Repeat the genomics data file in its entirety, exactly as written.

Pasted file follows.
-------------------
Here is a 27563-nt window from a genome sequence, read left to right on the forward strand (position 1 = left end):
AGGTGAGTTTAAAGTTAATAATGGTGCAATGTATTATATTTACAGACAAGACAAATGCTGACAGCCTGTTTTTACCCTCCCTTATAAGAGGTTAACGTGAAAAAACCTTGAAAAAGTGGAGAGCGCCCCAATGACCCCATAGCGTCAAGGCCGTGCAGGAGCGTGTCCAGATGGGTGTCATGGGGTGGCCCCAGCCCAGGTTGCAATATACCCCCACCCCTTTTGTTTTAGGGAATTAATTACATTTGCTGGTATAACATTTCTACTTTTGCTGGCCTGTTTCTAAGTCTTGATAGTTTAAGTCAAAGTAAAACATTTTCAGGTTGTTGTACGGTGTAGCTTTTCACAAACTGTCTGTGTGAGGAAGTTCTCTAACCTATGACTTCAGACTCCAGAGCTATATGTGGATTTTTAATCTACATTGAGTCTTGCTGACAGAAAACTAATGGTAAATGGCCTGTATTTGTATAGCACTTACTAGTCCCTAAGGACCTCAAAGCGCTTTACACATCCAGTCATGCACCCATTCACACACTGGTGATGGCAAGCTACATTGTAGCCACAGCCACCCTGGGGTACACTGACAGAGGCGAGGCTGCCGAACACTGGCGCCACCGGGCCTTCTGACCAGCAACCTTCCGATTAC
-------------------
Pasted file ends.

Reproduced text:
Here is a 27563-nt window from a genome sequence, read left to right on the forward strand (position 1 = left end):
AGGTGAGTTTAAAGTTAATAATGGTGCAATGTATTATATTTACAGACAAGACAAATGCTGACAGCCTGTTTTTACCCTCCCTTATAAGAGGTTAACGTGAAAAAACCTTGAAAAAGTGGAGAGCGCCCCAATGACCCCATAGCGTCAAGGCCGTGCAGGAGCGTGTCCAGATGGGTGTCATGGGGTGGCCCCAGCCCAGGTTGCAATATACCCCCACCCCTTTTGTTTTAGGGAATTAATTACATTTGCTGGTATAACATTTCTACTTTTGCTGGCCTGTTTCTAAGTCTTGATAGTTTAAGTCAAAGTAAAACATTTTCAGGTTGTTGTACGGTGTAGCTTTTCACAAACTGTCTGTGTGAGGAAGTTCTCTAACCTATGACTTCAGACTCCAGAGCTATATGTGGATTTTTAATCTACATTGAGTCTTGCTGACAGAAAACTAATGGTAAATGGCCTGTATTTGTATAGCACTTACTAGTCCCTAAGGACCTCAAAGCGCTTTACACATCCAGTCATGCACCCATTCACACACTGGTGATGGCAAGCTACATTGTAGCCACAGCCACCCTGGGGTACACTGACAGAGGCGAGGCTGCCGAACACTGGCGCCACCGGGCCTTCTGACCAGCAACCTTCCGATTAC